The vinyl flooring vs. laminate flooring duel has been going on for a while now, with both sides having their claim to the throne. Both of the two are easy to install, attractive and durable, not to forget economical. But which one is better? This is a question that many are yet to find an answer to. Today we try to solve this issue. This is the article on Vinyl Flooring VS Laminate Flooring. May the best flooring win!
Vinyl Flooring VS Laminate Flooring
The difference between vinyl flooring vs. laminate flooring lies in their materials. While vinyl flooring incorporates 100% synthetic material (plastic) in its construction, the latter uses 99% + 1% resins.
Another core difference between the two is their ability to withstand moisture. Water-resistance dictates the areas where the flooring may or may not be installed. Vinyl is fully water-resistant as opposed to laminate. With this, laminate flooring isn’t compatible for use in damp areas such as bathrooms and mudrooms.
What about their appearance? Vinyl flooring looks more ‘realistic’, especially with the luxury vinyl plank flooring. Its deep embossing makes it look like wood. Laminate flooring entails deep 3D embossing on its surface. Its images are accurate whether installed on stone wood or ceramic.
While both products are appealing and pretty, laminate flooring mimics better with stone, ceramics, scraped hardwood, and other materials.
2. Water Resistance
All laminate flooring generally use fiberboard core in their construction. The core is a product of wood and will swell and soften when exposed to water. After drying, it doesn’t resume its original dimension. Its layers may also begin to peel off after it becomes waterlogged. With severe damage, the fiberboard core needs to be replaced. It can’t be fixed. This makes laminate flooring a poor choice for damp areas.
Old traditional vinyl used non-waterproof materials in their construction. But the new iterations are made using polymer. This enables types such as luxury vinyl flooring to be fully immersed in water for prolonged periods without being utterly affected.
When it comes to water resistance, the decision is clearly obvious- vinyl flooring takes the day. All forms of vinyl flooring not only water-resistant but also waterproof. They are the choice to turn to for damp areas like kitchen, bathrooms, and basements.
3. Ease of Installation
Laminate flooring uses the click-and-lock method of installation. In this method, one plank is fitted onto an adjoining plank at a certain angle. The planks are folded till they are on the same level. The aim of doing this is to draw the boards together and close the seam. You can use a tooth blade or table saw for the process.
Vinyl flooring also uses the click-and-lock method of installation. Vinyl flooring, especially the sheet vinyl can be a little difficult to install by yourself. The sheet is normally large, unwieldy and heavy. Making perfect cutouts from the sheet can also be a hassle. Calling in for professional assistance is the best way to go for sheet vinyl.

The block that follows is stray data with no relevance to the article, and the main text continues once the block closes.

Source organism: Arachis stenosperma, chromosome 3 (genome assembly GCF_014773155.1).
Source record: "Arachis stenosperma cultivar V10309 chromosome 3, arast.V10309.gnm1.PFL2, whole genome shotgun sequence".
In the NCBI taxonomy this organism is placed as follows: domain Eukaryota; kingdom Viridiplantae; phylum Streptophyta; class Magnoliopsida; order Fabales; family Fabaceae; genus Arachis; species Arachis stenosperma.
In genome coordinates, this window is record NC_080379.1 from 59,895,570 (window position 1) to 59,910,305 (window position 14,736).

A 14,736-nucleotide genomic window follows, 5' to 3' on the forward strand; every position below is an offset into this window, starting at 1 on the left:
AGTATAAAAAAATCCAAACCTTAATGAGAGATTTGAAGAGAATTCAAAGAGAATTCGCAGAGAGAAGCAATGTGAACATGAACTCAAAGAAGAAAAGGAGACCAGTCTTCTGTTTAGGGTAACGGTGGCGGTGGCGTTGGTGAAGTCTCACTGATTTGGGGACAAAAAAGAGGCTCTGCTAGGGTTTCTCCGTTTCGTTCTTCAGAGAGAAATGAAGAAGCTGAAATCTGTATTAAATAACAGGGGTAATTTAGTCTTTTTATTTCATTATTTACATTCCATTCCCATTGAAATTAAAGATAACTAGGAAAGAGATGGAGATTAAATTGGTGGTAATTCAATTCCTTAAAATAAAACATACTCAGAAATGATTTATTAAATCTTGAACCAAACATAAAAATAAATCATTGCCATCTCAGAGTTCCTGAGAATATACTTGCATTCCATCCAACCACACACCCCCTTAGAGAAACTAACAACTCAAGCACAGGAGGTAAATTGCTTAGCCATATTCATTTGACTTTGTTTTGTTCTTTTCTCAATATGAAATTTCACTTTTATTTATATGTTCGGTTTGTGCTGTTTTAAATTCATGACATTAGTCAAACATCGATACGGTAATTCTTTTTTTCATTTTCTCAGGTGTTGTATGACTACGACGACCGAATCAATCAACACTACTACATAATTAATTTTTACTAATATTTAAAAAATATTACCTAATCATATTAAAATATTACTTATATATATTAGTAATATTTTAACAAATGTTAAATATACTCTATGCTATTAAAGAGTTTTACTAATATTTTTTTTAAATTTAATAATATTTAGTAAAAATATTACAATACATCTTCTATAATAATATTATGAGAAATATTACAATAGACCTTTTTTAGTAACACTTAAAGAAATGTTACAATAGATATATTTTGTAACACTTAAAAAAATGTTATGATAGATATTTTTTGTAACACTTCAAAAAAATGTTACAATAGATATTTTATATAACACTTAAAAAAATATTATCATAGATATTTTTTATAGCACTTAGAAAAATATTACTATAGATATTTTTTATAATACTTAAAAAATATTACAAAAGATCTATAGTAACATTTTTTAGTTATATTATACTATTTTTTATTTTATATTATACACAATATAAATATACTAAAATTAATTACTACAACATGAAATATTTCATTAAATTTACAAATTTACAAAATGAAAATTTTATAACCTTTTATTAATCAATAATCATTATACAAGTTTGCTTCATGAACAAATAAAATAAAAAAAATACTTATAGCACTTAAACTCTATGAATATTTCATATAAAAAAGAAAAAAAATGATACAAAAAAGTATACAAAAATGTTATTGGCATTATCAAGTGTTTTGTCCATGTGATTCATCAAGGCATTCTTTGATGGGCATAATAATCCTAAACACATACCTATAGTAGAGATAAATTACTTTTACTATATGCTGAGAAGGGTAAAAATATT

Both vinyl flooring vs. laminate flooring are equally easy or difficult to install, excluding sheet vinyl.
4. Longevity and Maintenance
Laminate flooring requires low maintenance while at the same time being of relatively high durability. When exposed to moisture, however, its quality starts to deteriorate over time. Also, when its top layer gets scratched, it cannot be repaired and will require replacement.
The same cannot be said about vinyl. Vinyl being water-resistant will not deteriorate when exposed to moisture. The quality of your vinyl flooring, however, plays a huge part in this. Low-quality vinyl will lose its sticking property over time. Its quality also tends to delaminate.
The vinyl flooring vs. laminate flooringdebate is a little stiff here. Although both are durable, vinyl edges over laminate. Its water-resistant property plays a huge role in this. This makes vinyl a big preference for commercial areas like malls and stores where durability and maintenance are core.
5. What about the cost
Last but not least is the cost. We will not give exact figures for each type as the cost differs from every supplier. What we will tell you is that both vinyl and laminate flooring are less costly than engineered wood, natural wood, porcelain tile, and ceramics. They are the choice to go for if you are tight on a budget yet want something relatively functional.
Has our article solved the vinyl flooring vs laminate flooring debate? We certainly hope it has. Both vinyl laminate and vinyl flooring have their pros and cons, with each dominating in their strongholds. The thing to note is that although vinyl and laminate flooring have similarities, the two are of different products. It is essential to know the pros and cons before making your purchase.
The vinyl flooring vs. laminate flooring competition doesn’t always have to end with a winner and a loser, but rather a product that is more efficient and effective for homeowners. Moreover, the decision always narrows down to your preference and budget. The choice is yours to make!